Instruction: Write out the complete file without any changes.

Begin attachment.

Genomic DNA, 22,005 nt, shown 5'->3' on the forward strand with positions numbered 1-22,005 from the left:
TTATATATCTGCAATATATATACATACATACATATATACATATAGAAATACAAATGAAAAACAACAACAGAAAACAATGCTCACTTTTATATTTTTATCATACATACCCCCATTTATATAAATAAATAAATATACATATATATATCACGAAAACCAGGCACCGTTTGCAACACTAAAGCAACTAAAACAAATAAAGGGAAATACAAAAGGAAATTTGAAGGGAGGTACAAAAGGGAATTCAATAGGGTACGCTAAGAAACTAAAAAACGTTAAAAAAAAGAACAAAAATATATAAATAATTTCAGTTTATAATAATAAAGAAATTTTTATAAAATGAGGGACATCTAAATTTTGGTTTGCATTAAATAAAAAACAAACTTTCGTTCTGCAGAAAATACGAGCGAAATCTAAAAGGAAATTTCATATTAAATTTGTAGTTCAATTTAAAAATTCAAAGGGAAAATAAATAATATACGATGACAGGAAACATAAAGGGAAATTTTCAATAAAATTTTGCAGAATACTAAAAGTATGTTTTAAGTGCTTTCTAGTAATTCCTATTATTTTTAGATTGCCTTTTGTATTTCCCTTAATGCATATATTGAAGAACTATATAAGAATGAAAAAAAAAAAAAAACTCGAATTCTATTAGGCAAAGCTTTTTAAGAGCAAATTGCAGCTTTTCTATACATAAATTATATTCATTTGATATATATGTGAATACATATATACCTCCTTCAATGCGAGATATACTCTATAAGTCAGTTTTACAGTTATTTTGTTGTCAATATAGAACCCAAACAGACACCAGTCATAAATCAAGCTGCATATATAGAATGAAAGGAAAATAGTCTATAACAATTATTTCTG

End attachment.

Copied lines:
Genomic DNA, 22,005 nt, shown 5'->3' on the forward strand with positions numbered 1-22,005 from the left:
TTATATATCTGCAATATATATACATACATACATATATACATATAGAAATACAAATGAAAAACAACAACAGAAAACAATGCTCACTTTTATATTTTTATCATACATACCCCCATTTATATAAATAAATAAATATACATATATATATCACGAAAACCAGGCACCGTTTGCAACACTAAAGCAACTAAAACAAATAAAGGGAAATACAAAAGGAAATTTGAAGGGAGGTACAAAAGGGAATTCAATAGGGTACGCTAAGAAACTAAAAAACGTTAAAAAAAAGAACAAAAATATATAAATAATTTCAGTTTATAATAATAAAGAAATTTTTATAAAATGAGGGACATCTAAATTTTGGTTTGCATTAAATAAAAAACAAACTTTCGTTCTGCAGAAAATACGAGCGAAATCTAAAAGGAAATTTCATATTAAATTTGTAGTTCAATTTAAAAATTCAAAGGGAAAATAAATAATATACGATGACAGGAAACATAAAGGGAAATTTTCAATAAAATTTTGCAGAATACTAAAAGTATGTTTTAAGTGCTTTCTAGTAATTCCTATTATTTTTAGATTGCCTTTTGTATTTCCCTTAATGCATATATTGAAGAACTATATAAGAATGAAAAAAAAAAAAAAACTCGAATTCTATTAGGCAAAGCTTTTTAAGAGCAAATTGCAGCTTTTCTATACATAAATTATATTCATTTGATATATATGTGAATACATATATACCTCCTTCAATGCGAGATATACTCTATAAGTCAGTTTTACAGTTATTTTGTTGTCAATATAGAACCCAAACAGACACCAGTCATAAATCAAGCTGCATATATAGAATGAAAGGAAAATAGTCTATAACAATTATTTCTG